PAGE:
NLP – A Brief Look At Anchoring Submodalities by Sajith T. M.


This article written by Sajith T.M. is brought from

Anchoring is a process that connects or anchors memory or other factors to a stimulus. The anchor or stimulus becomes the trigger to the anchored reaction. The anchor may not have any logical relation to the reaction that it is causing and the reaction may be adverse or beneficial. However, by using anchors, you can stimulate certain reactions in order to change your overall attitude and behavior toward a certain condition

The stimuli of touch, sight, sound, smell and taste are used in NLP to induce a desired state. This state is an experience or memory that you wish to access in order to create a representation that can transform your outlook into a more positive one. When the stimulus is activated, it evokes a state of mind containing specific thoughts and emotions. For example, hearing an old song may bring you back to your childhood or seeing an old house may remind you of how things were in your old neighborhood.

In NLP, anchoring becomes an effective tool, since you can associate the triggers with the state you wish to achieve. You can establish an anchor by creating a stimulus while simultaneously evoking the state you wish to achieve. For example, when a special person asks you to remember her then gives you a locket, then the locket becomes the trigger and the memory of the person becomes the resourceful state. The two are then so closely associated that whenever you look at the anchor (the locket,) you become reminded of the resourceful state or person who gave it to you.

Anchors can be visual, auditory or kinesthetic. These three modalities will be your tools in creating an image that can easily retrieve information from your memory to facilitate a response. It is useful to establish anchors, especially during moments of significant experiences, to improve your subjective and critical view of your environment.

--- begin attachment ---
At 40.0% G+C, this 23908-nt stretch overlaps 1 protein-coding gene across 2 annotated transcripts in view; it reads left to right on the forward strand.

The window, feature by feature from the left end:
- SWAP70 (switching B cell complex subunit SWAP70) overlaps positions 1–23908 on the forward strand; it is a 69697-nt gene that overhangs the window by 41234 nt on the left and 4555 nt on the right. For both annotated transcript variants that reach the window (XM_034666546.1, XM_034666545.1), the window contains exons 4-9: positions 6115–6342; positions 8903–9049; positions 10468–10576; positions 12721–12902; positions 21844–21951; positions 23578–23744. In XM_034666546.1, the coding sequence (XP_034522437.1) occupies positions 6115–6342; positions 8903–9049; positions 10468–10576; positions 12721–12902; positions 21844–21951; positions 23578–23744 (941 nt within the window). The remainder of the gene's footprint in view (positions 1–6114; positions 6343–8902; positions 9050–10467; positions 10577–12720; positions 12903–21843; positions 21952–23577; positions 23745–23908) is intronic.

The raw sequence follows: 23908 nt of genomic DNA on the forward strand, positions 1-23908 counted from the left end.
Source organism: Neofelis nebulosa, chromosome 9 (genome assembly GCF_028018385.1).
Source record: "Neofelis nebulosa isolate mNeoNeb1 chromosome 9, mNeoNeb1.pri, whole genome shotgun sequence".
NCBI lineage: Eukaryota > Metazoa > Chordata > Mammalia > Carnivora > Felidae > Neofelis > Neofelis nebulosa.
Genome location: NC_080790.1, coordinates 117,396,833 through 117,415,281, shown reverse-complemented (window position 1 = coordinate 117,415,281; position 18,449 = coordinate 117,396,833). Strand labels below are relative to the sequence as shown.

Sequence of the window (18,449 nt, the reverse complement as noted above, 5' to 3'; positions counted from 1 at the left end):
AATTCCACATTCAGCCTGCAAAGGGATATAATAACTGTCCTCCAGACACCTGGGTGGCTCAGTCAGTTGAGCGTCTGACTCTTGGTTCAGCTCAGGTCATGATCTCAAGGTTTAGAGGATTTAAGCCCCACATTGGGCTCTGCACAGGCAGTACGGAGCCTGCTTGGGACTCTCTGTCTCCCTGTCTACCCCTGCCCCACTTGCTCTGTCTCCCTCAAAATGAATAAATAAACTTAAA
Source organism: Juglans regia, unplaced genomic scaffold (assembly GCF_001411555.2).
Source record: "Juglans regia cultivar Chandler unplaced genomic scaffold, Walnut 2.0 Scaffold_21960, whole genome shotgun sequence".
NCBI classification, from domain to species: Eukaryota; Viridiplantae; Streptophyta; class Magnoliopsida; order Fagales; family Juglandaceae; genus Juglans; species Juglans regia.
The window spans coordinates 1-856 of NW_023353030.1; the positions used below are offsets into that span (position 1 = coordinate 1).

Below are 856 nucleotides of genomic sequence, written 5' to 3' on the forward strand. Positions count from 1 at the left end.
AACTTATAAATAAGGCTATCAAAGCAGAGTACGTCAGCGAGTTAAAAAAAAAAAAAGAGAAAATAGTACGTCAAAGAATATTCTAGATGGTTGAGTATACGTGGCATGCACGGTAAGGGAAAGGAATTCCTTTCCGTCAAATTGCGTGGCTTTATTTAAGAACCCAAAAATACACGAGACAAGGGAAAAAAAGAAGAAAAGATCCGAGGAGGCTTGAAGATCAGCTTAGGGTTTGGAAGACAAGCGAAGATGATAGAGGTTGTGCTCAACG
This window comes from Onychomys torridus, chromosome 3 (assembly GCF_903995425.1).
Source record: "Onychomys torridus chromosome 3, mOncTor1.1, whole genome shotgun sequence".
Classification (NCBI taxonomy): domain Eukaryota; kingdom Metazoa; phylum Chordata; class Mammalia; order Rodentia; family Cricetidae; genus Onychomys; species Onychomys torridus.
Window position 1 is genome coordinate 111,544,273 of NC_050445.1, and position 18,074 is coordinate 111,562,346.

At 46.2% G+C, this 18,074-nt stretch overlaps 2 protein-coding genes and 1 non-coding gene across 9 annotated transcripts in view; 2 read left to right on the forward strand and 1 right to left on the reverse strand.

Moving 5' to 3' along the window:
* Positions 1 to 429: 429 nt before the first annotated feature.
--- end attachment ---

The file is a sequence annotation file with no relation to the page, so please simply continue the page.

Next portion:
1. Visual. Visual anchors can be external or internal. An external anchor makes use of what is really there to see while an internal one makes use of your imagination. A necklace which you can carry around all the time is an example of an external anchor. A mental image of your old home would be an internal anchor. Visual anchors can be anything that you can see such as shapes, objects, places, and people. This is why objects can possess sentimental value.

2. Auditory. This anchor can also be internal or external. What you can actually hear is an external anchor while a voice that you remember can be used as an internal anchor. Whistling or singing can help soothe your nerves when you feel anxious or restless. You can recall the voice of your mother humming a lullaby or comforting you and associate it with happy moments in your life to help you relax.

3. Kinesthetic. An example of an internal anchor would be to imagine your father’s handshake whenever you did something great. You can link this to the feeling of achievement or success. Some examples of external anchors would be to feel the fur of your dog as you hug him or running your hand through your loved one’s hair. You can link these feelings of touch with happy moments and memories.

Sajith is a certified NLP Master Practitioner and a certified Master Hypnotist.

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10 thoughts on “NLP – A Brief Look At Anchoring Submodalities by Sajith T. M.

    1. I´m happy to hear you like the article. The article is not mine though, I brought it here from Ezine articles (their copyrights allow that). I´ll think about expressing that even more clearly, maybe in the beginning of the article instead only in the end (and having the writer´s name in the title). Any ideas?

      Anyhow, I too think it´s very well written!




      1. Hi Deelia,

        I had a couple of ideas earlier but lost track of them. Then, I started to write a reply to you and lost it. Maybe I’ll try again later. 🙂 In the meantime, my thoughts are about maybe elaborating on the topic of anchoring by using an example. For example, I may have enhanced my memory recall of my original ideas by establishing an external visual cue or anchor to reconnect my mind with those ideas at the proper time. I could have used something like a color to trigger a memory, and I could have placed, say “a purple dot” next to my computer monitor after having used it to program my original ideas into words while I was away from my computer while thinking.



      2. That´s a lovely example, thanks for sharing!

        Here is one of mine: I clap my hands twice to bring myself back into the “new paradigm” energies, to remind myself that I´m already living it (even then when I forget). 😉 A sort of quick realignment. Actually that brought the idea to bring an article about NLP anchoring here.

        PS. I already put a sub title in the beginning of the post to further refer to its origins.


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